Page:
Can You Have a Genetic Predisposition to Cancer?

grandparents holding young children genetic risk of cancer AT-GC telemedicine counseling

Everyone has a risk of developing cancer throughout their life. Cancer is caused by both copies of a gene (or segment of our DNA) in a cell in our body that has mutated and no longer functions correctly. By not functioning correctly, the cell loses control and starts to divide into additional mutated cells. These mutated cells form a tumor, or cancer, which then continues to spread unless removed or treated.

There are a number of ways that two copies of a gene can become mutated to form cancer. Approximately 70% of the time, cancer occurs sporadically. This means that throughout your life, you would have to take two “hits” or gene mutations from living your everyday life. We know that certain environmental factors can cause an increased risk of cancer, such as too much exposure to ultraviolet radiation from the sun, smoking, alcohol, or exposure to certain chemicals. Often in the case of sporadic cancer, people tend to develop cancer later on in life, in their 70’s or 80’s because it takes a lifetime to accidentally acquire those two “hits” to a cell in your body. This is also why everyone has a risk of cancer throughout their life.

In approximately 5-10% of cases, people are born with a hereditary cancer syndrome. This means that a person is born with one “hit” or gene mutation in every cell of their body. All it takes is one additional “hit” from the environment to form cancer in these individuals. Often in families with a hereditary cancer syndrome, individuals are diagnosed with cancer at much younger ages and with specific types of cancer depending on the syndrome. To have a gene mutation that causes a hereditary cancer syndrome in your family means that you have a genetic predisposition to cancer.

For example, there are families who have a hereditary cancer syndrome called Lynch syndrome. Lynch syndrome is caused by a gene mutation in one of five genes: MLH1, MSH2, MSH6, PMS2, or EPCAM. A person with Lynch syndrome is born with a gene mutation in one of these 5 genes in every cell of their body. This means that it only takes one more “hit” from the environment throughout their lifetime to the other copy of the gene to cause cancer. Lynch syndrome causes an increased risk to colorectal, uterine, ovarian, small bowel, and stomach cancers (including a risk of additional cancers). If a person is found to have a gene mutation associated with Lynch syndrome, each family member has a 50% risk to also have the gene mutation. That family would have a genetic predisposition to cancer.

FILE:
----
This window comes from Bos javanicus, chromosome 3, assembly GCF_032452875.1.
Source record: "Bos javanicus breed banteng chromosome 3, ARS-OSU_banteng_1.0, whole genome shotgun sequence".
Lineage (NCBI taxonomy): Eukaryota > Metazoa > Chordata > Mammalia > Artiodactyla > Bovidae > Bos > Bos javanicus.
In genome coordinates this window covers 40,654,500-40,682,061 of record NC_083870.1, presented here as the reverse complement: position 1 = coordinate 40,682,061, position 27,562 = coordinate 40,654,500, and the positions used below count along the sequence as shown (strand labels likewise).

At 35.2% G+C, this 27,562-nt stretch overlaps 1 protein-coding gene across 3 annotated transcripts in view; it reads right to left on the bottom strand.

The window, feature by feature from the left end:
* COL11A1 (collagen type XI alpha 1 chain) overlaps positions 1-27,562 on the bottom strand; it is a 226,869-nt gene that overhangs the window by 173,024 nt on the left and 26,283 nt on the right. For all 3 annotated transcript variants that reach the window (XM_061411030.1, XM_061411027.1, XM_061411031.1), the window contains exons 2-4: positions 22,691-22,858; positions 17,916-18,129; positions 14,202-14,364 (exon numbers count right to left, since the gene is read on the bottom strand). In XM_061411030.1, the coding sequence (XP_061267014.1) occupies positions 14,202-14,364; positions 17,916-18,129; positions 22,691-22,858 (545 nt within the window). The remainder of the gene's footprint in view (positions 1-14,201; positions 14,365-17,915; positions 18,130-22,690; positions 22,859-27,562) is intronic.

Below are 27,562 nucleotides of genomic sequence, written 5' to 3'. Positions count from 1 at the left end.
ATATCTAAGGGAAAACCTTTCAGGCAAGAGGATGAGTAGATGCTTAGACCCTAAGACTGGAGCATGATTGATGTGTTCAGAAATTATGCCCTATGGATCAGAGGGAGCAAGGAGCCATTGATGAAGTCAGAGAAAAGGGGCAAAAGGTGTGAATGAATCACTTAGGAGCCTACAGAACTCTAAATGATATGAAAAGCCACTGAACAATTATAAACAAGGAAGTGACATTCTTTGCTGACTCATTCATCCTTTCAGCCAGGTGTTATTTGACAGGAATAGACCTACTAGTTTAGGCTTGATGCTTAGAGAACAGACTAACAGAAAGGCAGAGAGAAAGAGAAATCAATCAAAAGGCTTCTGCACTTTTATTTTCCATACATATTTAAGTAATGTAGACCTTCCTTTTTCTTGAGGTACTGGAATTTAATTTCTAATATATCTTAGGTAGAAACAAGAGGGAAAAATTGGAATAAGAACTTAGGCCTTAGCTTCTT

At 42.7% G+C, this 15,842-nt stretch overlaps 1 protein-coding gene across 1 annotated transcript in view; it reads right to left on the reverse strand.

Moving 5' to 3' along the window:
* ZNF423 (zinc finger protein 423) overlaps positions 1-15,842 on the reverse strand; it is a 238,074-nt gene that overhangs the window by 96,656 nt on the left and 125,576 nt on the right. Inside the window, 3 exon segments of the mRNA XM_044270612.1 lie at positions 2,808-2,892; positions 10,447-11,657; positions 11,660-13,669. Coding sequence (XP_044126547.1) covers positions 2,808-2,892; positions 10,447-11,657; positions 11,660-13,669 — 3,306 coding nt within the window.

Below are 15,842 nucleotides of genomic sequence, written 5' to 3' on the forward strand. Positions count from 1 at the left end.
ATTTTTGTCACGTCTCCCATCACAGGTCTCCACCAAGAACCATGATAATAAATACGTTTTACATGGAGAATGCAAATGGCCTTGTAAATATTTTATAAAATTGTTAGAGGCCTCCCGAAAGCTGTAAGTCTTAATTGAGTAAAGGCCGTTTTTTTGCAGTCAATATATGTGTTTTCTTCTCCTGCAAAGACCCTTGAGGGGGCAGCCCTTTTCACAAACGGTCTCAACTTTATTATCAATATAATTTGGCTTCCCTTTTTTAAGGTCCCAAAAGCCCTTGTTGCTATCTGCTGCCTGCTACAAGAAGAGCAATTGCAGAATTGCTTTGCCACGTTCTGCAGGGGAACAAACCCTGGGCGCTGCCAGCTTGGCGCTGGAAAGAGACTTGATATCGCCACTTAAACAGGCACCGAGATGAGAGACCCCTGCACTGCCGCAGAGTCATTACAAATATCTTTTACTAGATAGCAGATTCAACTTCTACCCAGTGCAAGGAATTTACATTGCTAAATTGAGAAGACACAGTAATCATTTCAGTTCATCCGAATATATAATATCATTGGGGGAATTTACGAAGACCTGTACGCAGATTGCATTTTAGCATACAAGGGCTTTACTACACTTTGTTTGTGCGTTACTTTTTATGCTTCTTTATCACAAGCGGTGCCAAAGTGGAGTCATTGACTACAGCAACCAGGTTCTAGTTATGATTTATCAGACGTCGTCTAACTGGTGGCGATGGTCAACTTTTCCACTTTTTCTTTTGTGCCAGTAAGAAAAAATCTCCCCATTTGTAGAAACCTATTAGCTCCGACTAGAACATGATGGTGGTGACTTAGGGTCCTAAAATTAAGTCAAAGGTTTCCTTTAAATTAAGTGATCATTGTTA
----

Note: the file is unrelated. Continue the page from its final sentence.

There is one additional category of cancer that also falls into the category of having a genetic predisposition to cancer. Approximately 20% of cancers are familial cancers. This means that we know that a family is at increased risk to develop cancer due to a combination of genetics and environment. However, unlike hereditary cancer syndromes, we don’t have specific genetic components that we can identify. It’s most likely a combination of multiple genetic components. In these circumstances, a person would have a genetic predisposition to cancer and would be medically screened and treated based on their personal and family cancer history.

If you have a strong family history of cancer, have similar cancers running in your family, have members of your family diagnosed with rare cancers, or a personal or family history of cancer at a young age, you may have a genetic predisposition to cancer. It is recommended to meet with a genetic counselor to determine if you need genetic testing. Please contact AT-GC to meet with a genetic counselor.


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